What Does Title Insurance Protect Me From?

Whenever you buy a home/property, you expect to also enjoy some benefits from that ownership. For instance, you expect to be able to actually occupy & use the property as you like, and to be free from debts/obligations that are not created/agreed to by you. You also want to be able to pledge or freely sell your property as a security for any loan, if required. A title insurance is specifically-designed to cover all these rights that you bargain for.

How it Works

When title insurance is included in the purchase of a property, your title insurer becomes accountable for all the legal expenses incurred to defend the property title, in the event that someone challenges it. There are a number of situations in which you might require title insurance and the company that is responsible for it then takes on all the legal expenses to effectively defend that property. The condition being that you must own an interest in that property. In the event that the defense is unsuccessful, you are reimbursed for any value-loss of that property.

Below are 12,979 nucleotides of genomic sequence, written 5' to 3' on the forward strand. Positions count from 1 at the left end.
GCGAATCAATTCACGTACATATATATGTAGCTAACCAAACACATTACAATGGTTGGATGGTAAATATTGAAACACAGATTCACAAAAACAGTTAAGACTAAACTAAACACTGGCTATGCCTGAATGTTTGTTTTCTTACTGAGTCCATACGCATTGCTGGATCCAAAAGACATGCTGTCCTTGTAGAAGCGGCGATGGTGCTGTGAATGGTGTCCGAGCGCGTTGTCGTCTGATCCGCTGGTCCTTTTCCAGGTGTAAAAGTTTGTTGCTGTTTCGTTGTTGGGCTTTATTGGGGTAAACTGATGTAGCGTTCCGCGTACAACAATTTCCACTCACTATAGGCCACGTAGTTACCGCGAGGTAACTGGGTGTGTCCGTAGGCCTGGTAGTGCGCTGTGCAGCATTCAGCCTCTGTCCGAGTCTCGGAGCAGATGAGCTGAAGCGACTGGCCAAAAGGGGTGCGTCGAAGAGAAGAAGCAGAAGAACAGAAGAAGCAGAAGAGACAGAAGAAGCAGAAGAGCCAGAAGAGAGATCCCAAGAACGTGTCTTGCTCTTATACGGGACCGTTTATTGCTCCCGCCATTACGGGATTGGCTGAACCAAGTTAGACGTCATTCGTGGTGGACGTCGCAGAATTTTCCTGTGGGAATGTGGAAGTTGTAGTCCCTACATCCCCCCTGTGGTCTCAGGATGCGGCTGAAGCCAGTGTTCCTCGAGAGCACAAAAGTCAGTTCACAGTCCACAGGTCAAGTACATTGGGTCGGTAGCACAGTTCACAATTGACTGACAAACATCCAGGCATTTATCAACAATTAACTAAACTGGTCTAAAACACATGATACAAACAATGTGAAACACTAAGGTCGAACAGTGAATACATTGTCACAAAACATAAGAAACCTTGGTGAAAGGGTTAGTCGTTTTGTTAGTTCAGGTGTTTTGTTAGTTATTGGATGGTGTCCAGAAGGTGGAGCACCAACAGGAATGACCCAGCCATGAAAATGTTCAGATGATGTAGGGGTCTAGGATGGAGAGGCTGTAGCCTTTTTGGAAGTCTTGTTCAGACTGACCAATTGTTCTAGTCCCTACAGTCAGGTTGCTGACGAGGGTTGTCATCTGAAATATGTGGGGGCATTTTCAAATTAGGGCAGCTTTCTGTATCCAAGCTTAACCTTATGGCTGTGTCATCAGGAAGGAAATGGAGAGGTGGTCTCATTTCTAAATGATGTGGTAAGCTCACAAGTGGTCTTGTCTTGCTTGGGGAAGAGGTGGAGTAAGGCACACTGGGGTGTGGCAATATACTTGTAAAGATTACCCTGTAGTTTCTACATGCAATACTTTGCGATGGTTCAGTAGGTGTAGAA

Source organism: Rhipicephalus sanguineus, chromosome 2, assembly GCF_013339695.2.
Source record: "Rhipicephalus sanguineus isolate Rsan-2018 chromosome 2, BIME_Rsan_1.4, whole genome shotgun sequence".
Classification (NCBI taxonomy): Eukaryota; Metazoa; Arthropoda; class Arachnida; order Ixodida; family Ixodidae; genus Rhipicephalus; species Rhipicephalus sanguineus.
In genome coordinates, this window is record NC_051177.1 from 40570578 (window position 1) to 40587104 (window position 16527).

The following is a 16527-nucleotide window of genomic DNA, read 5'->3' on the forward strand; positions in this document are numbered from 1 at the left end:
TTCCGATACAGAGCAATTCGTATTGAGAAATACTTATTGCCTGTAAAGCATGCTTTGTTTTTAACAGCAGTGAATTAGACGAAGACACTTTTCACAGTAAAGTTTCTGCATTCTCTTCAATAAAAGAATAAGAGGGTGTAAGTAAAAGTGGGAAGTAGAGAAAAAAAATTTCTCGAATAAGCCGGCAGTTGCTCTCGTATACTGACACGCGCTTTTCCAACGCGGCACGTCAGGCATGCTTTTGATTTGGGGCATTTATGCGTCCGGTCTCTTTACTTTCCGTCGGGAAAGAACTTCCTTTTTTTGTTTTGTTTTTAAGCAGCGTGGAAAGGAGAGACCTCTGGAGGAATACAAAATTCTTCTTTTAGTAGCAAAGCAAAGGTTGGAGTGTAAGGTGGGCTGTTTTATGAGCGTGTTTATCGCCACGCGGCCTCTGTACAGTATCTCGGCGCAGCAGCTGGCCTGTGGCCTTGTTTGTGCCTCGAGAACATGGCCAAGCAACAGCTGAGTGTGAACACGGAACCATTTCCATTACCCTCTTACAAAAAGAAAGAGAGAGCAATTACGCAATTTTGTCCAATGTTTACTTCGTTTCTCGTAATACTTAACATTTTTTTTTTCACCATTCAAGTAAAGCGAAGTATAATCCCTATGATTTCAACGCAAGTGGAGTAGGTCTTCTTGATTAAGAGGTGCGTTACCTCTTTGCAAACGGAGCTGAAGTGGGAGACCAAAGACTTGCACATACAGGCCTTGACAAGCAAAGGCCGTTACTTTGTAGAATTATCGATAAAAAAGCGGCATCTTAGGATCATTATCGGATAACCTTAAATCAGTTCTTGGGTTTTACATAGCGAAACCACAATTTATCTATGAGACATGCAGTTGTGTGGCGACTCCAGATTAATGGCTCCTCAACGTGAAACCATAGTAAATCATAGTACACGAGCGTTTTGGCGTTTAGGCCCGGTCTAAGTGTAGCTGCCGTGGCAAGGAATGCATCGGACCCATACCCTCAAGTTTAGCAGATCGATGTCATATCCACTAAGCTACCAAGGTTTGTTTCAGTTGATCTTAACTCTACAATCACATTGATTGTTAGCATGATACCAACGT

What is Covered?

Title insurance is also referred to as an Owner’s Policy. Generally, it is issued in the actual amount of the real-estate purchase. You pay a one-time fee at the time of closing & it is valid for the entire time that you/your heirs have an interest in that property. Only this kind of an owner’s policy provides full protection to the buyer in case any problem arises in the title. Title Insurance generally covers:

  • Forged deeds, undisclosed heirs, wills, mortgages, releases & other documents

  • Deeds by minors

  • False imprisonment of that land owner

  • Documents that are executed by any revokes/expired power of attorney

  • Fraud

  • Probate matters

  • Deeds & wills by a person who is of unsound mind

  • Rights of any divorced parties

  • Conveyances by any undisclosed divorced spouses

  • Adverse possession

  • Forfeitures of the property on account of criminal acts

  • Defective acknowledgments because of improper/expired notarization

  • Tax record errors

  • Mistakes & omissions that result in improper abstracting

Though these are the general things that are covered, certain coverage might not be available in a specific area/transaction on account of regulatory/legal/underwriting considerations. For more information about title insurance and how it works, speak with experts at ResMac Home Loans.